6. 6. • Impact on consumption and nutrient intake • Kumar and Joshi (2013) compare NREGA beneficiary households with households that desired to work but could not get the same (non- beneficiary households) using 66th round NSS data and find that non- beneficiary household had a lower calorie and protein intakes compared to beneficiary households • Jha, Bhattacharyya and Gaiha (2010) estimate the impact of NREGA wages on intake of nutrients in Andhra Pradesh, Rajasthan, and Maharashtra and find positive and significant impacts on the intake of certain nutrients(proteins, minerals, carbs, calories, phosphorous, iron, thiamine, niacin) in all three states and some (fiber, calcium, carotene, riboflavin, vitamin c) in two or less. Review of literature: impact on beneficiaries
  7. 7. Review of literature: impact on beneficiaries • Impacts on children within beneficiary households (1) • Consumption • While MGNREGA participation in Andhra Pradesh does not correct for long term past health deficiencies, it is useful in buffering nutritional intake during drought shocks (Dasgupta 2013) • Child Nutrition • Young Lives dataset for Andhra Pradesh, 3000 children. Uppal (2009) finds that take up of NREGA work increases the height-for-age z score standard deviations • Using the same dataset for children who were 6 to 18 months old in 2002, Dasgupta (2012) that while access to NREGA coverage helps cope with recent drought shocks, it cannot correct long- term past deficiencies. • In a mixed- methods study of 528 households in Rajasthan, Nair et al (2013) report that households participating in NREGA were less likely to have wasted infants and underweight infants than non- participating households.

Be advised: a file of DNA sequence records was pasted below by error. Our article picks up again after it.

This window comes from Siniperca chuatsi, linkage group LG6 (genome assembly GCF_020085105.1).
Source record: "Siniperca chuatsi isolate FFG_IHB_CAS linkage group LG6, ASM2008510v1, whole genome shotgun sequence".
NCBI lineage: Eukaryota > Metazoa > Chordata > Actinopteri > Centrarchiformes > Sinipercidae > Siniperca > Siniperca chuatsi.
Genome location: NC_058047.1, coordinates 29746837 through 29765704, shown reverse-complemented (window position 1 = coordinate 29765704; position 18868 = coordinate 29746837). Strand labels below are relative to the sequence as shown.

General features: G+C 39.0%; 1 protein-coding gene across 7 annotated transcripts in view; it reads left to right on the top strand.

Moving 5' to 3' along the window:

8. 8. Review of literature: impact on beneficiaries • Impacts on children within beneficiary households (2) • Child labor and education • Country-wide: Younger children spend more time in school while older children spend more time working outside of the household when a parent participates in MGNREGS (Islam and Sivasankaran 2014) • Andhra Pradesh: Using panel survey data of individual children, show that female MGNREGS participation is associated with better educational outcomes of their children while male participation has an opposite and negative effect on their children’s schooling (Afridi, Mukhopadhyay, Sahoo 2012) • Andhra Pradesh: Using same panel data above, parental registration with MGNREGS reduces the probability of male child labor by 13.4 percent and female child labor by 8.2 percent (Uppal 2009) • Child supervision • Lack of child care facilities on worksites is widespread, so many children remain unsupervised (various studies as reviewed in Dev 2011, Narayanan, 2008)